At an evening class in Geneva Cédric Tineo teaches photography with a difference – there isn’t a camera in the room.
The students are carrying the only tool they need: their smartphones.
While camera phones do have some inherent weaknesses, they also have a lot of advantages, says Cédric. It’s all about knowing how to make the most of them, he adds.
“Today, the quality of photos you can take with high end smartphones is breathtaking, if the lighting is good, but also if it’s bad. And that’s what has given rise to this phenomenon, smartphone photography,” he says.
How to compose a picture, make use of the lighting, set up your background – the advice is the same as for a normal photography class, but with an added dimension.
“Smartphones take photography into a whole new world,” says Cédric Tineo. “With a smartphone, you not only have a camera that allows you to capture reality, but you can also add effects. You used to need a computer to do that. It allows you to add style, create an atmosphere in order to tell your story. With just a few clicks on your screen, you can share these photos instantly with hundreds of people.”
It’s a fast-growing trend, thanks to online photo-sharing networks. Instagram’s 150 million users upload around 50 million photos each day.
Julien Damoiseau is one of them. He says mobile phones give users a freedom of movement which other cameras don’t. They are easy to handle and they are discreet.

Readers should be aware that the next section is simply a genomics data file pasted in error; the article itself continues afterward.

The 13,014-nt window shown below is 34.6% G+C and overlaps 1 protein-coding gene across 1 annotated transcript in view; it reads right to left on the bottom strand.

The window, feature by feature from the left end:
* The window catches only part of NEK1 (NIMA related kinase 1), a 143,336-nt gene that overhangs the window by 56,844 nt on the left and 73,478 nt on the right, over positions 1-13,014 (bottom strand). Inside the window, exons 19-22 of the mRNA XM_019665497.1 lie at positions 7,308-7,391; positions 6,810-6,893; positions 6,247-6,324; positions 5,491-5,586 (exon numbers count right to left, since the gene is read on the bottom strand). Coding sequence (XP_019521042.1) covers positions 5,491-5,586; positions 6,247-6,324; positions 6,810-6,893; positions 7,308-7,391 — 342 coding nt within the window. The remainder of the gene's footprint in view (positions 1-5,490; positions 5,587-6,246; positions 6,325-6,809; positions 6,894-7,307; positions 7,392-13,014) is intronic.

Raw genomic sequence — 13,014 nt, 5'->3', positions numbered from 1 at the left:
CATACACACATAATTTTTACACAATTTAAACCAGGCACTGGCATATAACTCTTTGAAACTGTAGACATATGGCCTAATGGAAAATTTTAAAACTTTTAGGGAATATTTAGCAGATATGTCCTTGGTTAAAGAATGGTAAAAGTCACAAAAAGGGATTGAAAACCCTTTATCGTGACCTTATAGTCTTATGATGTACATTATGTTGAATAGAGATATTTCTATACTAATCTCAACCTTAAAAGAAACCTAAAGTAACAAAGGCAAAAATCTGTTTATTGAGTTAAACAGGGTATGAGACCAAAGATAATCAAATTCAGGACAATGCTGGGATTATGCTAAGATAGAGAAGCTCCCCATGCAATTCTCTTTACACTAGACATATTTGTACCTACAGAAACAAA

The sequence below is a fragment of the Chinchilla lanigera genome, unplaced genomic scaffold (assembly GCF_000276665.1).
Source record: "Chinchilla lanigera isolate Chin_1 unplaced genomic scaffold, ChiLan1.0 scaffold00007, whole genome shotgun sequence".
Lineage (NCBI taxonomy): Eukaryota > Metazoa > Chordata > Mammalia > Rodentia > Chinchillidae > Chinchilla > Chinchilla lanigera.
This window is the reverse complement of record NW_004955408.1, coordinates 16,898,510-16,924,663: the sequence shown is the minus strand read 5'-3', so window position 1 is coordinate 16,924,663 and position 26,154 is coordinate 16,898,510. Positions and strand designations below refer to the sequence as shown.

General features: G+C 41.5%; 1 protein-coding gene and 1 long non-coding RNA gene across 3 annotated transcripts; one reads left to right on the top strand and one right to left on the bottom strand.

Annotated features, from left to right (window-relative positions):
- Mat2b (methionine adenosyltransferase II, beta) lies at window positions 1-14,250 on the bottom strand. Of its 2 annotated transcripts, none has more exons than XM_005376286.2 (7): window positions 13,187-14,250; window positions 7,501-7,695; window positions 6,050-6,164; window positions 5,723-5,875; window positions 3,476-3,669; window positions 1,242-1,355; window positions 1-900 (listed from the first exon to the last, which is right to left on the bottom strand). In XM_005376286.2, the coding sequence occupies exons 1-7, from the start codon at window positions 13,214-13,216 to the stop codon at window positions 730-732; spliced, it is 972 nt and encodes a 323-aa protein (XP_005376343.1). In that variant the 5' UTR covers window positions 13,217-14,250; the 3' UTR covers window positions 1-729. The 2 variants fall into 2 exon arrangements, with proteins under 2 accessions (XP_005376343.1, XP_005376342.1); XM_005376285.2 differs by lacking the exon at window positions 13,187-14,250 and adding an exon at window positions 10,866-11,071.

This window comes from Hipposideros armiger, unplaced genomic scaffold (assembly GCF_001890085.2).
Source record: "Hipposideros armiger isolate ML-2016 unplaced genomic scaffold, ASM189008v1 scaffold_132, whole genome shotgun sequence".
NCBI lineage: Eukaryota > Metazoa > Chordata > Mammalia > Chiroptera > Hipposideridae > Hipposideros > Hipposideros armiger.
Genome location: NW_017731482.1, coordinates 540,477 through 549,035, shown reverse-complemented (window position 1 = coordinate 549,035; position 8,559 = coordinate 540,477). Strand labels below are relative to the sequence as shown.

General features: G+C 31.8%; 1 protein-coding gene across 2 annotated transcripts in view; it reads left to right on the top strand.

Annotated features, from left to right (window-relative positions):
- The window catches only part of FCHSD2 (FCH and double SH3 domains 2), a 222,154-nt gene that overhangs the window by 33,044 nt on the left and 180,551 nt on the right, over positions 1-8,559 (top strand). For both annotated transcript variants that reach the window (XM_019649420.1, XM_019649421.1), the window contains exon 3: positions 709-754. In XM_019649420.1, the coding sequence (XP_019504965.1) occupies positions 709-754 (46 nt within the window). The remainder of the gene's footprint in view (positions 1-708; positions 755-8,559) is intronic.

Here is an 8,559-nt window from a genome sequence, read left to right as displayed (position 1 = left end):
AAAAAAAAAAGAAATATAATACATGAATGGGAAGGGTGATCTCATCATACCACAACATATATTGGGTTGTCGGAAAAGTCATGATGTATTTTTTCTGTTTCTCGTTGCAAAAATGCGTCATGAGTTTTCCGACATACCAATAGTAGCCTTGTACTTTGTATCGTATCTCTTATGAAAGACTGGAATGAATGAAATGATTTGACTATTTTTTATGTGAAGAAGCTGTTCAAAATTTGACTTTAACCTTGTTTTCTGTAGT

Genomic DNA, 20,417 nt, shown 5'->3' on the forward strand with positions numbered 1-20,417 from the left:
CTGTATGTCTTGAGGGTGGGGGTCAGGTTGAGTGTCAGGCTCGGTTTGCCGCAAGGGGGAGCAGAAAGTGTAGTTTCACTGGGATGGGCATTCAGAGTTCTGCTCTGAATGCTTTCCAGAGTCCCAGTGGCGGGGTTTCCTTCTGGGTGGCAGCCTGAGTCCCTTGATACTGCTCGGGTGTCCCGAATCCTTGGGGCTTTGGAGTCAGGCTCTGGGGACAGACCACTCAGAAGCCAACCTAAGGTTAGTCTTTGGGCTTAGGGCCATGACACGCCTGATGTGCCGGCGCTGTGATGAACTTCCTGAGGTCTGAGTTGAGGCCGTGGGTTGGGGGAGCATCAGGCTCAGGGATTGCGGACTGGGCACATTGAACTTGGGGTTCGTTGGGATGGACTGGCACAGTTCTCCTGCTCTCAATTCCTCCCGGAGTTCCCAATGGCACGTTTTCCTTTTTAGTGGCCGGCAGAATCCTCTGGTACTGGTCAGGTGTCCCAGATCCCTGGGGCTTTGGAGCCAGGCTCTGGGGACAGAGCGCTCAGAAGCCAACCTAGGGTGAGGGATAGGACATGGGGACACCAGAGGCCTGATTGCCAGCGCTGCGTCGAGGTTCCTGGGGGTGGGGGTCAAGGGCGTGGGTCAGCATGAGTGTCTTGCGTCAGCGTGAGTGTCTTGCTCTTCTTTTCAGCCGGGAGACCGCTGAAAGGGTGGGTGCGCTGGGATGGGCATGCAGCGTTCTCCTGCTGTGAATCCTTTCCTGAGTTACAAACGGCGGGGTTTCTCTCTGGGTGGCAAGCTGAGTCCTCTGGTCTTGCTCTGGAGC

And it’s easy to find out whether your pictures are any good – internet provides the perfect popularity test:
“There are more and more people who use their smartphones and it’s like a revelation for them, they discover that they have a certain artistic talent. Thanks to social media, depending on how many “likes” you get, you’ll find out whether people like your photo, and whether you have a particular style,” says Julien.
Behind each phone is a potential photographer. It’s a market waiting to grow. So Julien has set up a little company selling everything an aspiring smartphone photographer might need.
Pierre Le Govic’s father and grandfather were printers. He grew up in a world of images. Today, he is an avid smartphone photographer.
“I started using Instagram in 2011. I found it fascinating, this abundant exchange of creativity with people from all over the world, and I thought, there’s hidden talent out there that deserves to be put forward,” says Pierre.
So he set up the first smartphone photo publishing house.
“Today, there is a saturation of images, through social network platforms, the internet, mobile phones,” he says. “Some of the most beautiful pictures get lost in this profusion, each image is replaced by another, second after second, and I simply thought it would be a good idea to print the best ones.”
The advent of smartphone photography may annoy purists, but it seems nothing will stop the phenomenon. In 2011, a prestigious prize went to a New York Times photographer for his coverage of the conflict in Afghanistan using his mobile phone.